Here it is, my schedule for this year’s Pantheacon. The bolded items are workshops or rituals I’m leading, or supporting. As always, we’ll see how many of the workshops I actually get to.
When I teach workshops on chanting, or on chanting in context of trancework, energy building in ritual, or other logistics, I talk a lot about how important it is to sing a lot and keep your voice warmed up. In short, our voices are a muscle. Don’t expect to roll out of bed and have a good singing voice, or to have a strong singing voice to lead chants if the only time you sing is 8 times a year for sabbats (or less). While I don’t sing every day, I do sing at least a few times a week. One of the things I suggest to folks instead of singing scales (which, for my part, is pretty boring) is to find songs to sing along with. Continue reading
Excellent article. While it focuses on scifi/fantasy/fandom, it’s very much applicable to the Pagan community. While there aren’t hundreds of hotel conventions for Pagans, we do have a few of them, and we have numerous festivals of various sizes. Harassment is often tolerated at these just as it is in fandom.
The day is going to come sooner rather than later where I will *not* participate in any event that does not have (and enforce) a safety/anti harassment policy
So, I wasn’t going to bother with a formal response about the events at ConQuesT. I’ve never been, I probably won’t be going either. Not just because of the most recent hot mess, but because overwhelmingly con culture is a hot mess. And yeah, some people are trying to fix it. But as I watch people attempt to defend white women sexually harassing men of color…I feel like we’ve hit a point that demands an honest conversation about what’s really happening to cons. It’s not the aging of fandom (young fans are created every day, and I promise you they love to get together), it’s not political correctness run amok (hi, taking off your pants and rubbing against people without consent isn’t okay, neither is referring to Black people as sexy chocolate and licking your lips), it’s a fundamental belief that marginalized people don’t have a right to be treated…
View original post 652 more words
Sadly, this is the story of so many. A tough read, but worth it.
I am six. My babysitter’s son, who is five but a whole head taller than me, likes to show me his penis. He does it when his mother isn’t looking. One time when I tell him not to, he holds me down and puts penis on my arm. I bite his shoulder, hard. He starts crying, pulls up his pants and runs upstairs to tell his mother that I bit him. I’m too embarrassed to tell anyone about the penis part, so they all just think I bit him for no reason.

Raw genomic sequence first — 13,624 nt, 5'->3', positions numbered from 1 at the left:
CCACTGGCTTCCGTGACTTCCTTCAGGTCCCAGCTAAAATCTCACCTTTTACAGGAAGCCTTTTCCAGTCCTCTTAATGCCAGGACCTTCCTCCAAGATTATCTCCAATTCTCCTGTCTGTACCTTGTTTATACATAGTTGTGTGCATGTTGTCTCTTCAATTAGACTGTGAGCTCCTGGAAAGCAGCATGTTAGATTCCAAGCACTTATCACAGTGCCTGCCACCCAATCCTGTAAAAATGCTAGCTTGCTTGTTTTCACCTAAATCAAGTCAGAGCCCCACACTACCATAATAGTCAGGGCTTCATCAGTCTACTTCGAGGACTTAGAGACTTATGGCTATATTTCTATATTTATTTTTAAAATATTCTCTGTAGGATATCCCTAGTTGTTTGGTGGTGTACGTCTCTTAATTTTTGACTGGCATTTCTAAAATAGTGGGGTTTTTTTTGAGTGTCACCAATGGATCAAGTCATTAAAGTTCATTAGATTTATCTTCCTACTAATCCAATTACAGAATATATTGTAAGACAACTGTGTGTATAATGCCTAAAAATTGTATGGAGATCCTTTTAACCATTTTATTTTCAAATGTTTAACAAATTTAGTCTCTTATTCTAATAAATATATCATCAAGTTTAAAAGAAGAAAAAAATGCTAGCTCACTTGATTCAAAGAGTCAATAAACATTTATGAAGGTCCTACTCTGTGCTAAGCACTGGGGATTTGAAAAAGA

I get in trouble first at the babysitter’s house, then later at home.
The next time the babysitter’s son tries to show me his penis, I don’t fight back because I don’t want to get in trouble.
One day I tell the babysitter what her son does, she tells me that he’s just a little boy, he doesn’t know…
View original post 1,487 more words
Fantastic post. A couple of fantastic posts on why it’s important for Pagans to take a stance (in essence, to be an activist–to take an action). So many Pagans tell me, “But I’m not an activist,” or, “I don’t mix politics with my Paganism.”
“The adage rings true once again for me: the personal is political. I believe that not taking a stance actually sides with the oppressor, or the systems in place that oppress us. There is no neutral ground here. Desmond Tutu was right.”
“So why is this important for pagans? Well, as a marginalized group of people we also exist along many other lines such as ability, national origin, class, sexual orientation, gender etc. Our experience as pagans intersects and is affected by our experience as other kinds of people as well. In some cases, we may reinforce dominant cultural norms within our own pagan circles.”
Byron Ballard recently asked:
[A]in’t you people got no gods to worship? No holy days to celebrate? No Ancestors to deal with, er I mean venerate? In short — don’t you people have some sacred work to do? Justice work? Environmental work? Community weaving?
To which I’d only add: No landbase to relate to? No wights for whom to pour blots? No foxes to know?
Gods & Radicals (which has been doing simply amazing work and where the writing, qua writing, is generally first class — which is, you known, not something I say about many Pagan blogs, authors, or articles and, yes, I’m a real snob about writing) has a post up that shows what’s possible:
This week I performed a trabajito in the form of sigil writing and spell casting to protect the protestors who, at the time of this writing, are dangling themselves across the St. John’s…
View original post 446 more words
Intense, and perhaps difficult to read, but this articulates so well what is meant by “rape culture.” We live in an ambient, unseen culture of sexual assault, and until we look at it in the mirror, look at these behaviors, look ourselves in the eye, we cannot move beyond this culture.
*This piece has been published with permission of the referenced ex-partner. Other relationships may have been slightly altered to protect specific identities.*
The first time I was sexually assaulted I must have been 9 or 10 years old.
I was violated by two family friends who were brothers and who would have been about 14 and 15.
Or maybe that was the second time.
The first time might have been by an older female cousin around the same time. She pressured me to go into a closet and make out with her. I think we may have done more, but I don’t like to think about that.
I didn’t object to any of these interactions. I was too young for that to matter, of course, but it was difficult for me to make sense of the fact that I consented without having the agency to do so, thus I had…
View original post 1,200 more words